Breckenridge’s Blue River runs yellow this weekend with Great Rubber Duck Race |

Breckenridge’s Blue River runs yellow this weekend with Great Rubber Duck Race

The Great Rubber Duck Race organizer Elisabeth Lawrence walks past the boxes of more than 12,000 rubber ducks in preparation of the Saturday's fundraiser Wednesday, Aug. 29, at a storage unit in Silverthorne.
Hugh Carey /

After more than 360 days in a dark, top-secret storage facility somewhere in Silverthorne, thousands of rubber ducks are reportedly rearing to hit the water this weekend in Breckenridge.

“They definitely are,” said Elisabeth Lawrence, director of community relations for The Summit Foundation, two days ahead of the nonprofit’s biggest fundraising event of the year. “These ducks are ready to go.”

A longstanding Summit County tradition, the Great Rubber Duck Race has supported the community for over three decades now with Saturday marking the 31st running of the rubber ducks in Breckenridge.

It’s one of the largest fundraisers, not just for the foundation but across the county. Festivities begin at 10 a.m. Saturday with free family activities — bounce houses, a community mural and toddler zone — inside the Blue River Plaza downtown. The kids race kicks off at 1 p.m., followed by the business race at 2 p.m. and the main event at 3 p.m.

The ducks are kept in Silverthorne, where organizers like to pretend they spend the year “training” for their big day.

“They like to do their winter training at a slightly lower altitude on the Lower Blue River instead of the Upper Blue River,” joked Lawrence of the reason the ducks stay Silverthorne instead of Breckenridge.

Lawrence allowed the Summit Daily News a sneak peek into the “secret training facility” ahead of Saturday’s duck races, but she asked the newspaper not disclose exactly where the racers are kept, perhaps because some big bucks ride on these ducks.

During the three races, more than 12,000 yellow rubber ducks will float their way down the Blue River, from Maggie’s Pond at Main Street Station to the Riverwalk Center in the heart of town. Each is numbered and weighted at the bottom so the duck stays mostly upright.

The ducks fastest to the finish will earn their owners — or “duck adopters,” as the foundation likes to call them — any one of about 100 unique prizes donated by a wide variety of local businesses.

Because the river is running so low right now, organizers are expecting a comparatively slow race this year. Last year, the main event wrapped up in about 15 minutes, roughly 3 minutes quicker than the 18-minute norm.

“This year will not be a sprint,” Lawrence forecasted. “It will be a marathon.”

The grand prize for the main race this year is $1,500 cash. Second place will come with a vacation courtesy of the race’s title sponsor, Breckenridge Grand Vacations, but the Epic Pass for third place might be one of the most coveted items with the 2018-19 ski season fast-approaching.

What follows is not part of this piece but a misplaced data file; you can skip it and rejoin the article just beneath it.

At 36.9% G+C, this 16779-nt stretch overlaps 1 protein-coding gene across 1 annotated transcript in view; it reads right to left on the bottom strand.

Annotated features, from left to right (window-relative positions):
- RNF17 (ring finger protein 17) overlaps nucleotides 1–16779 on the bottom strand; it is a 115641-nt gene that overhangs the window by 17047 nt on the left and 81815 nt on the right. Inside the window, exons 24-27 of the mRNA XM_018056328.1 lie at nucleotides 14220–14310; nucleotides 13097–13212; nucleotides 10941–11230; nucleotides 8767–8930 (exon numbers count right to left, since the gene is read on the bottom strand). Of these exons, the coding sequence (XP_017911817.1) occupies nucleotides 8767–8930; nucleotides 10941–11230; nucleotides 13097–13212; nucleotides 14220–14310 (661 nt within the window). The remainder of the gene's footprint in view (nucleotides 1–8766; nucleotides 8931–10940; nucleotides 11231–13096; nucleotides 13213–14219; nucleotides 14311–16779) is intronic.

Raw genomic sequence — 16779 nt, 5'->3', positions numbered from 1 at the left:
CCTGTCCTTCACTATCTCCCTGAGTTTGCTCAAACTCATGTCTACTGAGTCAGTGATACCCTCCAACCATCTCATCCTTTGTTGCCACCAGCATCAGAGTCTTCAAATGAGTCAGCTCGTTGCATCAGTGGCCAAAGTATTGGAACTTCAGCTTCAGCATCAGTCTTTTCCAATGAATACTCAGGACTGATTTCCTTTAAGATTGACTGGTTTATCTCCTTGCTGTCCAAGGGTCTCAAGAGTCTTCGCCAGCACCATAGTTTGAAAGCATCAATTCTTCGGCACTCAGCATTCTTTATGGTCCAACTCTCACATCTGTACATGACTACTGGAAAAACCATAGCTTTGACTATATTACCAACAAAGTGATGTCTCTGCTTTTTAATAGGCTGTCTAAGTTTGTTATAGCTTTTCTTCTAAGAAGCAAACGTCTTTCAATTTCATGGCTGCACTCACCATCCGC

Other prizes include season passes at the Copper Mountain and Arapahoe Basin ski areas, in addition to numerous gift certificates at local businesses for everything from free ski tunes to massages, spas and more.

“Prizes for days,” Lawrence said of the pool.

The grand prize for the kids race will be a children’s Epic Pass while other top finishers will win one of more than 50 toys donated by Peak-A-Boo Toys or gift certificates to kid-friendly businesses in town. For the business ducks race, the grand prize is a private, catered snowcat tour for up to 12 people, compliments of Vail Resorts.

“Last year the prizes for the main race alone were worth more than $16,000,” Lawrence said, adding that total quickly rises to over $25,000 with the business and kids races included.

Adopting ducks for the main race costs $5 per duck, and ducks for the business race are more pricey at $100 each. Each kids duck is $10. Because the kids ducks are poured into the river by personnel from the Red, White and Blue Fire Protection District, posted high up a firetruck’s ladder, the number of ducks is limited to 850.

The kids race sells out every year, and people are encouraged to either buy their kids ducks online at or arrive early Saturday, when there might still be a few kids ducks available.

The Summit Foundation puts on three large-scale fundraising events every year that net nearly $300,000 together for the nonprofit. The largest of the trio, the Great Rubber Duck Race, typically generates over $150,000 annually for the foundation’s many grant and scholarship programs.

“We’re always aiming to increase that,” Lawrence said, explaining that with growth in the community comes a growing need, and they see it at The Summit Foundation on a daily basis.

On Sunday, volunteers will help the foundation’s staff count, sort and return all the ducks to their boxes until next year. It takes about six hours to put them all away, after which the ducks will go back into “training” until next year.

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